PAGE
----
So you are ready to start collecting PRO data… now you’ve got to make some key decisions- what PRO tools to use and at when to administer them.
There are hundreds out there, and the selection process can be overwhelming. This is PRO Tools 101- here are several key things to consider when selecting which PRO tool to use:
General Health vs Disease-Specific
There are 2 main ‘types’ of PRO tools: general health and disease-specific. General health PROs can be used in all types of patients, and assess both physical and emotional function. The most widely used general health PRO tools are the SF-36 and EQ-5D. Disease-specific PROs are validated in a specific patient population, such as disease type, condition, and body part. Some examples of these would be the Hip Disability and Osteoarthritis Outcome Score (HOOS) and the Neck Disability Index (NDI) surveys.
The ‘best practice’ is to use both a general health PRO and a disease-specific PRO as part of an outcome program. Together, they paint a great picture of how a procedure/intervention has impacted both a patient’s physical function and overall quality of life. And if you plan on using the data for research purposes, having both a general health PRO and disease-specific PRO is a must.
Here’s where things get a little messy…. Each PRO tool has a unique scoring system. The annoying part is that some are like golf, where a lower score is the most desirable, and others like basketball — the higher the better! Often times, the scoring algorithm is quite complex and requires some math — so make sure that you understand how the scoring system works, and make sure you set aside the time to actually compute it. Another thing to look out for is if an additional piece of information/data outside of the PRO tool is needed to calculate the score. For example, the CCI requires a serum albumin. This is not true of every PRO tool’s scoring system, but it is better to find out before you start using it.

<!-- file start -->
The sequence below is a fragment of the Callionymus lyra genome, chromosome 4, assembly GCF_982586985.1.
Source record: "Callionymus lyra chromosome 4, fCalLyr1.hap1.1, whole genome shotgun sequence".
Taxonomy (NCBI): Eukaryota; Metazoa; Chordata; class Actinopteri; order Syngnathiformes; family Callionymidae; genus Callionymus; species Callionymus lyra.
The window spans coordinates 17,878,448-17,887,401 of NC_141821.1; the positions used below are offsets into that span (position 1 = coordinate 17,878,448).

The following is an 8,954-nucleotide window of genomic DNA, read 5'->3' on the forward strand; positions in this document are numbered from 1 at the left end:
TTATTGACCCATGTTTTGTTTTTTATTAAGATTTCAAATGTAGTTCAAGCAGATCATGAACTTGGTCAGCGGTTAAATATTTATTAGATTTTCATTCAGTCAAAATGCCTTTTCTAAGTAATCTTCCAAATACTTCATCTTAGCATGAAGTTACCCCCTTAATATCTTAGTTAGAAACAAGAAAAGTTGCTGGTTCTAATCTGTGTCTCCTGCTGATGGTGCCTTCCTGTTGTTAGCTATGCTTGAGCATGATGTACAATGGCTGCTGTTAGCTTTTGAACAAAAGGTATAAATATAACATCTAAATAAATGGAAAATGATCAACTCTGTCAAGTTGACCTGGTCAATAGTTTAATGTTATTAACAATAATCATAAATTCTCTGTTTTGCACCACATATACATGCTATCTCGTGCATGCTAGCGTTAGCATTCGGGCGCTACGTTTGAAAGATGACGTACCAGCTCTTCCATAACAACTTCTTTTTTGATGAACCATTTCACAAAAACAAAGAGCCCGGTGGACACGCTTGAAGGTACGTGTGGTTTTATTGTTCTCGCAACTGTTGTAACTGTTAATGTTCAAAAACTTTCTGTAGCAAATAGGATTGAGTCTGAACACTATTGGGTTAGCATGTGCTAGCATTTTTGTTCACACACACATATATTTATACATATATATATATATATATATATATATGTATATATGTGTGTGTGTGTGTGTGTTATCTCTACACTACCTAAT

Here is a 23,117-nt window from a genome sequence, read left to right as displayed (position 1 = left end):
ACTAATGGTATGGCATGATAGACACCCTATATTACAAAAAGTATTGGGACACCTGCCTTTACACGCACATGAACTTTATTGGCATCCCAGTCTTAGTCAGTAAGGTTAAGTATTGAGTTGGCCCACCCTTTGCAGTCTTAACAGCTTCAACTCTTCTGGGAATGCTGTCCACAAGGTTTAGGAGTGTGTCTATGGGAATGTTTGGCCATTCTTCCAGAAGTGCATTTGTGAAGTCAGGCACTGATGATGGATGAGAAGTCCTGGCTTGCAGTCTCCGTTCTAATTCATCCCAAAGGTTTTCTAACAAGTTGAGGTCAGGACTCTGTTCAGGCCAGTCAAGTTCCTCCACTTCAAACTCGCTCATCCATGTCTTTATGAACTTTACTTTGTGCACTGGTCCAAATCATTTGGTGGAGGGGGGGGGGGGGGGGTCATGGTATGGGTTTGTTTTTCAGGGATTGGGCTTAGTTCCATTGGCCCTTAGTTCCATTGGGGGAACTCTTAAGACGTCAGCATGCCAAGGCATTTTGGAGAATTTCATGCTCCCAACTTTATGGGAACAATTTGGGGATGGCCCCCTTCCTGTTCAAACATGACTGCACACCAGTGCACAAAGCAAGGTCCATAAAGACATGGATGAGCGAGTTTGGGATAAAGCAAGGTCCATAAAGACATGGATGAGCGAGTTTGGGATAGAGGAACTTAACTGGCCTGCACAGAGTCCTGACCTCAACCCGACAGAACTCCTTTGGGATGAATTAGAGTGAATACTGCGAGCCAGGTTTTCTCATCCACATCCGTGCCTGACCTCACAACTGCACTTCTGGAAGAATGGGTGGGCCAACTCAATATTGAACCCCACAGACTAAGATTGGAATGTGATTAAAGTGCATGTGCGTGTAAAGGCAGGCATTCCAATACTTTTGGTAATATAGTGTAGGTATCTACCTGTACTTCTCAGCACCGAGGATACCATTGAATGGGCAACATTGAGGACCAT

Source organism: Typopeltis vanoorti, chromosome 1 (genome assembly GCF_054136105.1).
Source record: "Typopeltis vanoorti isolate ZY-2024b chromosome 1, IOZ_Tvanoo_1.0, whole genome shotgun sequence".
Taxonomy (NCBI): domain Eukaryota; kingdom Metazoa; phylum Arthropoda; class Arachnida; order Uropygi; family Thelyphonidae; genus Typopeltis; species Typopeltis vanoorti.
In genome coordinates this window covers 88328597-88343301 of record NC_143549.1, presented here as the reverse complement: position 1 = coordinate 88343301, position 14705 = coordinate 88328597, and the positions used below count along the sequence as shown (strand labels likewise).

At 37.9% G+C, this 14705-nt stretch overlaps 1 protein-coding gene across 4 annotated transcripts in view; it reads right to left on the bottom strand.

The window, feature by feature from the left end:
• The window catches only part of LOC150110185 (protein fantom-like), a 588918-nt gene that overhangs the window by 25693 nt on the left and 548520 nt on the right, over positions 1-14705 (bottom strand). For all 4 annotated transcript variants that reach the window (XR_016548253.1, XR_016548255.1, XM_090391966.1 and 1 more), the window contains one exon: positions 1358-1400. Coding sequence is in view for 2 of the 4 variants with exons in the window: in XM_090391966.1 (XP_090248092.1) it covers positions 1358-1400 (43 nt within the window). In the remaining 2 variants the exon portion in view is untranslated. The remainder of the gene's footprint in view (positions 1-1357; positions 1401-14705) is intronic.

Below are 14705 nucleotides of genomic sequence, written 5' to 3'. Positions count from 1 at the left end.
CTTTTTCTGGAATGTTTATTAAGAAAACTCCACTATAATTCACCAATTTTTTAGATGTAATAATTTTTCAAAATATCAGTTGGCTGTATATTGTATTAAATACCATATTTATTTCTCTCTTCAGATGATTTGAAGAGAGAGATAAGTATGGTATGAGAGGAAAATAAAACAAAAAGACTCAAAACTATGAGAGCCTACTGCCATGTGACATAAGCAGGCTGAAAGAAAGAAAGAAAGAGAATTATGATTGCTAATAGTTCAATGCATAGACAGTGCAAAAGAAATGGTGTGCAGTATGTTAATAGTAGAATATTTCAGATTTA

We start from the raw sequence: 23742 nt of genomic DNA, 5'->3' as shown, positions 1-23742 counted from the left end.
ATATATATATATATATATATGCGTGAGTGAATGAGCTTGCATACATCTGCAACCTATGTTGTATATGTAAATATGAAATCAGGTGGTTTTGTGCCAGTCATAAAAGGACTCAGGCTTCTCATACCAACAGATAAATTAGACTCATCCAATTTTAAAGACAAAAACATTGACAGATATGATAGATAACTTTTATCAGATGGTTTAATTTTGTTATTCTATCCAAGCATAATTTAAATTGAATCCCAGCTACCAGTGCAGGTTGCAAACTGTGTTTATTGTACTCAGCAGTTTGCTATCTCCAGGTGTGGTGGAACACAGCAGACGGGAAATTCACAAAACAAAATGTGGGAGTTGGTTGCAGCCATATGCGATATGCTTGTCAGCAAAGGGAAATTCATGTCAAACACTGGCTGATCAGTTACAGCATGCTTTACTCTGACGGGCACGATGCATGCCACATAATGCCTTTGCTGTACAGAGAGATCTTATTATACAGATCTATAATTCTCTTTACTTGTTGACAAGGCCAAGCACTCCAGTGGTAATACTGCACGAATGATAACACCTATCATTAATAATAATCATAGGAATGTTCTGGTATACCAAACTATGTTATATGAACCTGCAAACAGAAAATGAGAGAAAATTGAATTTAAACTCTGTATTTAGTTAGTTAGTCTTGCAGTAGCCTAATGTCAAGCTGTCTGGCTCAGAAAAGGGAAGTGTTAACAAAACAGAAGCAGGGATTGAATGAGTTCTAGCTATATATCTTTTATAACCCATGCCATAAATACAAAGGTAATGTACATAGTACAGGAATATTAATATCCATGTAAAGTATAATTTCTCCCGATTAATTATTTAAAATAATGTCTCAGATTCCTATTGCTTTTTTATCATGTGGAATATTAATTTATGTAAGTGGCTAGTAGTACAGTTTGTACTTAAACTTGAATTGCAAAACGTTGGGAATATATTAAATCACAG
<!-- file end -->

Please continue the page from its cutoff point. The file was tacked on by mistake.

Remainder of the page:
When choosing from the vast array of PRO tools, carefully consider the patient population from which you intend to collect data, and do your homework before making a decision. This is especially important when it comes to disease-specific PRO tools — there are PROs designed specifically for active, athletic patients, and others created for an older, more sedentary population. For example, if you ask 80-year-olds with severe knee arthritis how much pain they have when running sprints, they just aren’t going to know how to answer a question like that. Once your team finds the PRO Tools that work best of the patient population you want to measure, standardize it! It is much easier to build a meaningful set of data that you can actual use when everyone is using the same tool. Sometimes it can be challenging to get all the providers to agree on the same tool, but trust me, it is worth taking the time to get everyone on the same page.
Standardizing the administration intervals for each patient population is a wise idea. Regardless of the patient population, there are two administration intervals that are a must:
- Pre-Intervention: Always have the patients complete their PROs prior to their intervention/surgery to produce a ‘baseline’.
- Annually: One-year post-intervention, regardless of what the intervention was, is globally accepted; and two-year follow-up data is required to publish in most medical journals.
Beyond those two ‘must-haves’, there is a lot of valuable information to be had from collecting PRO data between the pre-op and one-year mark — the key is making sure that there is enough of a change between each time period to make it worthwhile. Meaningful intervals are different for each patient population — CODE Technology can help you make the right decision.